According to the Core Logic Home Price Index, newly released figures for January 2011 show that the prices for US residential homes fell for the sixth month in a row, and are now worth 5.7% less than they were this time last year.
The fall seems to be linked to the high number of foreclosures affecting the market, as well as a weak demand. Negative equity is just one of a number of obstacles in the way of market recovery at this time.
Despite this disappointing news, Mark Fleming, chief economist for Core Logic, said that he hopes a renewed demand in the spring will be able to curtail the downward spiral.
Core Logic’s figures take into account the 20 markets of the Standard & Poor’s/Case Shiller index. 18 of these markets saw residential property prices drop in the first month of 2011. The largest declines were in the Detroit metropolitan area, at 13%.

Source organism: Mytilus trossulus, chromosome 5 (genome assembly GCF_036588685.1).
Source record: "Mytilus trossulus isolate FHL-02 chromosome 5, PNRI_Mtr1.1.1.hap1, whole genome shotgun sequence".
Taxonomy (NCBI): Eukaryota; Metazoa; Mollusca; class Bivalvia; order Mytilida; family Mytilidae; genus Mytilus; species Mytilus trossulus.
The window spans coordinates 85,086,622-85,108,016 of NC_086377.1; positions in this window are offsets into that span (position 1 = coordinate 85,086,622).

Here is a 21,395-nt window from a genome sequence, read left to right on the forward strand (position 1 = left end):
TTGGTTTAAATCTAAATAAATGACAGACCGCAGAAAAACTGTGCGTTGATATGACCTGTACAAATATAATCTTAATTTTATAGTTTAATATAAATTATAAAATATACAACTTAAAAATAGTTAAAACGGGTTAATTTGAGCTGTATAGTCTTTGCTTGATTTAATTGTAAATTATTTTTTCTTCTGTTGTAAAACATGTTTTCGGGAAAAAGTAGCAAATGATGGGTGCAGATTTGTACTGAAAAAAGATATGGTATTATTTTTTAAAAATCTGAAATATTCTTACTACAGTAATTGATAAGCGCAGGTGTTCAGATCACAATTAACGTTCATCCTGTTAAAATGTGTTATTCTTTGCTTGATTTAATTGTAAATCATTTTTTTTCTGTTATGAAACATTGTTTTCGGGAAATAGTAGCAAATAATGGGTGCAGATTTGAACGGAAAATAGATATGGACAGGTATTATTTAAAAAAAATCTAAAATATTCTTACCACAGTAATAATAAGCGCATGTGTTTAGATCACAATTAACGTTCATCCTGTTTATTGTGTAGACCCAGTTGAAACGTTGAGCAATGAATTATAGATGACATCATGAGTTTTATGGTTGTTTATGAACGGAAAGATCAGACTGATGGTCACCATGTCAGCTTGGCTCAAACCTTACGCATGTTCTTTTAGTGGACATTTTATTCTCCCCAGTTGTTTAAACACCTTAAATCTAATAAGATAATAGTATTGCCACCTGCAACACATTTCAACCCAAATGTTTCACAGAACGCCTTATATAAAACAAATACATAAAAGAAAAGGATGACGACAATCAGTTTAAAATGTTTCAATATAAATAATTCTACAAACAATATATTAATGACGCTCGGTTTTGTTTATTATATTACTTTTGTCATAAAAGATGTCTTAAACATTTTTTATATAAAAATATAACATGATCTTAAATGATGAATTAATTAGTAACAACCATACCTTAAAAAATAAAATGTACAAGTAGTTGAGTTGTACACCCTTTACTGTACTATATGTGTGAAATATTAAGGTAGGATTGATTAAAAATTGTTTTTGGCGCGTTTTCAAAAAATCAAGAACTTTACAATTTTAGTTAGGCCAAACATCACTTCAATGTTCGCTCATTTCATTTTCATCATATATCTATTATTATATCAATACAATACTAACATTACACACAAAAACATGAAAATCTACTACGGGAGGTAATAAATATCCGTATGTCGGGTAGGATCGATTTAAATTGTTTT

The worst performing states include Alabama, with prices dropping by 12.1% and Arizona which saw a decline of 11%.
However, it wasn’t all doom and gloom, as several states did see an increase in residential property prices. West Virginia (5.5%), North Dakota (3.3%) and New York (1.9%) all saw increases in the cost of an average residential home.
Another piece of good news is that foreclosure activity, while still quite high, is slowing down, at least according to Foreclosure Radar’s latest figures. Their latest report showed that the number of foreclosure sales to banks dropped by 48.4% in February from January's level, while foreclosure sales to third parties also dropped, by 35.3%.
It’s hoped that the decrease in the number of foreclosures will continue. Combined with the expected increased activity as the spring buying season swings into action, industry observers are indeed anticipating a recovery of sorts and an end to the decline in residential housing prices.